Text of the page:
It was just his rotten luck that I managed to sneak by whilst he was scouting the floor. At once he dropped the jewels, admitted defeat, and wiped away the fake mustache upon his lip.

He straightened his posture and came out of the character he had cooked up to deceive me. It was then the cleverness of the man truly struck me.

In both admiration and in reaction to the idiocy of the situation I laughed. Stansfield found this most peculiar as he expected me to frantically attempt to apprehend him.

A possibility he later told me he had a plan for. I shrugged off the tight atmosphere and casually asked if he was the thief the papers had been writing about.

About then was when Stansfield began to look relaxed. I asked him if he was going to kill me, and he said only if I were to reveal his identity to the members of the hotel before he could make his escape.

I could tell he was joking. Only for a split second did I fear for my life, my nerves settling down once I realized never once in any of his heists did Stansfield ever take a life.

I followed him outside into the hallway where we were caught in a kind of awkward exchange. While the only thing on his mind was getting away as quickly as possible, something in me felt playful as I danced on the growing desire to examine the man.

Looking back little of what Stansfield originally told me was true. He seemed to like my jolly, conniving nature. A point Stansfield tried to parallel with his own twisted perception of right and wrong.

When it came down to it I told Stansfield that I would not be ratting him out to the guests or staff, but that I also could not allow him to steal from my family.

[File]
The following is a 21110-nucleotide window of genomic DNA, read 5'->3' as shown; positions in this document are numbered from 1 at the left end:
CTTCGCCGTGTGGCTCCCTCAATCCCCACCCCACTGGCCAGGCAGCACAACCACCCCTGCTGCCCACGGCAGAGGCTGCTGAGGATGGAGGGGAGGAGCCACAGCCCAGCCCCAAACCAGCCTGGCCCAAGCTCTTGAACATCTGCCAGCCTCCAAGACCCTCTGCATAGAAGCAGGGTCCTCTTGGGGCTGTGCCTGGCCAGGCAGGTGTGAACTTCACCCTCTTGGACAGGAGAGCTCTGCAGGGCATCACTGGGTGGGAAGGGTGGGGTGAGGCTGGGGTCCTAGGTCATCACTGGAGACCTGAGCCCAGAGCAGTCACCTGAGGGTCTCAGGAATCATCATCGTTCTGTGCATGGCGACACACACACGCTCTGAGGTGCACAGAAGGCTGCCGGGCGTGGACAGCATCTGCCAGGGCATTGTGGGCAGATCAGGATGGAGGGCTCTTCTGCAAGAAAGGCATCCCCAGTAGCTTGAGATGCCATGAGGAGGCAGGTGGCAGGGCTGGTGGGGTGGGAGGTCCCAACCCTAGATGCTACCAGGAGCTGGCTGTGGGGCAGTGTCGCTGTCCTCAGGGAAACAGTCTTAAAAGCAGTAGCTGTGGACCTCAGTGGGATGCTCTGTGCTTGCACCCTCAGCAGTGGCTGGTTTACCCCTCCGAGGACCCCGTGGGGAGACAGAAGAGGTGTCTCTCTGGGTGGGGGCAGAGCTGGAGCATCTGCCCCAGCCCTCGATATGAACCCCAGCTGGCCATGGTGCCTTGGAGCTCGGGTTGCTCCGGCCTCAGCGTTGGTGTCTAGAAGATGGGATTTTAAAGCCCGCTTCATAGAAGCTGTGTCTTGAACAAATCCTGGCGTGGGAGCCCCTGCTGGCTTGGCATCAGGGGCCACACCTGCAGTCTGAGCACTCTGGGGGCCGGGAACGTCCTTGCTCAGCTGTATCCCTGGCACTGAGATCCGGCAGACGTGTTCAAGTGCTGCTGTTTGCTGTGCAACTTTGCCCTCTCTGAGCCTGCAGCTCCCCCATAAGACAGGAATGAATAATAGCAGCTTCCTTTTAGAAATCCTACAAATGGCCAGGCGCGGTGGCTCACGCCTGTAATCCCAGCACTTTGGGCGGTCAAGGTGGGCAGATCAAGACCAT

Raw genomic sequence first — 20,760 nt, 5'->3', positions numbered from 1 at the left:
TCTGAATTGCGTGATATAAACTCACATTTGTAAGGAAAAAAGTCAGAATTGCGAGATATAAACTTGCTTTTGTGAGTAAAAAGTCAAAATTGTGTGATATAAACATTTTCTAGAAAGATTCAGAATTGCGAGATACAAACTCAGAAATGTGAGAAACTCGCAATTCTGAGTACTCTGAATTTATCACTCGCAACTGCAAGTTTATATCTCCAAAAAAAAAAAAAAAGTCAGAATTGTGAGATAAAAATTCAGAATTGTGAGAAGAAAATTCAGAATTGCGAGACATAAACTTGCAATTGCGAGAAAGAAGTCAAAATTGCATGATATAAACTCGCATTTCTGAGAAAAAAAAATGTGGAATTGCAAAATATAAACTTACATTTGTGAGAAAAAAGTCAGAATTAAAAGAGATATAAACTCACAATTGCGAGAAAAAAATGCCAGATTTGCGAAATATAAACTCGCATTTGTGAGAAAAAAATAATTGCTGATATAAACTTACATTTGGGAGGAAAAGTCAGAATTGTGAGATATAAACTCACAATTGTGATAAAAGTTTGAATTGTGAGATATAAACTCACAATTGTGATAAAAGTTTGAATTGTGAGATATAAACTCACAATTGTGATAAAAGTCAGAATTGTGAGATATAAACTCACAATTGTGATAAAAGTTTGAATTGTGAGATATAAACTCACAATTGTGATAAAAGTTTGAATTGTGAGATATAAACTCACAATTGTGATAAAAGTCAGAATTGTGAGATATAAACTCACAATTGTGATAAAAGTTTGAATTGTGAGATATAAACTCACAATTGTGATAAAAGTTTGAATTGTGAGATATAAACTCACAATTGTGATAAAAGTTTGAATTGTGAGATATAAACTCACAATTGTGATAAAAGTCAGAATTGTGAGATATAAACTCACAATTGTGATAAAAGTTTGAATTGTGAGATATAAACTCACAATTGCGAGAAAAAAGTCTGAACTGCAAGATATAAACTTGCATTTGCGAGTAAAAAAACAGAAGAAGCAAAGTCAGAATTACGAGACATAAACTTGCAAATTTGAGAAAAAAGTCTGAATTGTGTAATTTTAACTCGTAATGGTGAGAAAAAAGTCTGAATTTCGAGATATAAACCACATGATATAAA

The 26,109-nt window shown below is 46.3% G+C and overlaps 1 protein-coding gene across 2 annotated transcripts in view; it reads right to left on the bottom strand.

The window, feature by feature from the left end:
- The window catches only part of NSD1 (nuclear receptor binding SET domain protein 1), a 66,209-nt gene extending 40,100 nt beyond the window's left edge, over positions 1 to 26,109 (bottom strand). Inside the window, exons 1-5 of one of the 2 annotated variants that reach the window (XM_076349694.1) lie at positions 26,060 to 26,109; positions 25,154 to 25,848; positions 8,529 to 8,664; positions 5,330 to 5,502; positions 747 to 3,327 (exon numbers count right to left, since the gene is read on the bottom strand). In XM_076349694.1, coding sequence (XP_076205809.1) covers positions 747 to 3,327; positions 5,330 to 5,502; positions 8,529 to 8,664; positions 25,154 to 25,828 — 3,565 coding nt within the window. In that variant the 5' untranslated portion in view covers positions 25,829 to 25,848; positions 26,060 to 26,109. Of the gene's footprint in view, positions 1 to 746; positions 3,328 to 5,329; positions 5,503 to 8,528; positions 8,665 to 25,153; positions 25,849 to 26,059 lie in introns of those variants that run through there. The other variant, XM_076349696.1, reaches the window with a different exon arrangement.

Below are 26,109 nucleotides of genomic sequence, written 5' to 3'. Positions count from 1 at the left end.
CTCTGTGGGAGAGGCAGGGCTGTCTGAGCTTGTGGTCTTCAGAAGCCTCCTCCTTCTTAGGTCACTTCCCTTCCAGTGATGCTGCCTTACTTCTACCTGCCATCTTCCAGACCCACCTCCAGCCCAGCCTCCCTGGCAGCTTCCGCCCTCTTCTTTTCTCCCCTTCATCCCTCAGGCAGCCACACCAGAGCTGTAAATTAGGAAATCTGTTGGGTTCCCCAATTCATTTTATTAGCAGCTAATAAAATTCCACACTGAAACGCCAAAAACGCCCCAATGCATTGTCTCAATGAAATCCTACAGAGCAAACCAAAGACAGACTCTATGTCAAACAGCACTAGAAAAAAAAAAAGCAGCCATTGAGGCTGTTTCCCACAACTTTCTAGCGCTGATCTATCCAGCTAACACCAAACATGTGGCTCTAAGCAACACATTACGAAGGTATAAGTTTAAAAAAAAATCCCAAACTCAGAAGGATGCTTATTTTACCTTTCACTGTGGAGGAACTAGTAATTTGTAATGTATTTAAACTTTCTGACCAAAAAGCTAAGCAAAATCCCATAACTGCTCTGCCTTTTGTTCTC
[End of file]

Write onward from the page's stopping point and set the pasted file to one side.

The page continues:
He understood, bowed eloquently, and vowed to never trouble me or mine for as long as he lived. Only time proved to show how true his words were.

And just like that, with the tapping of tight leather loafers against a thing carpet, the master thief had vanished. Exactly one week later, as I sat in my apartment reading a recently discontinued Chicago newspaper, I came across another feat of the grand thief, Stansfield.

He had heisted a precious imported Chinese golden lion statue, containing rubies for eyes, from a New York shipment dock early one midweek morning.

The golden lion was to be placed within an oriental museum on the brink of Soho and had been lent to the United States, from the home of China’s president at the time, for the duration of the year.

At the time of the article’s release, the facts surrounding how the heist was pulled off were still fuzzy, and as always Stansfield had escaped without a trace.

By this time mention of Stansfield’s calling card had finally begun making its way into the articles detailing his crimes. It was always a situate leaf with the initials L.S. slightly burnt and pressed into it like a stamp or engraving on a piece of paper.

As I finished the article I sat back and smiled, wondering how long this tour of Stansfield’s would last for and if we would ever meet again. As luck would have it our continuing encounters would come to shape us as the closest of companions.

An outcome I am sure neither of us saw coming after our first unusual forum at the Grande Colonial hotel.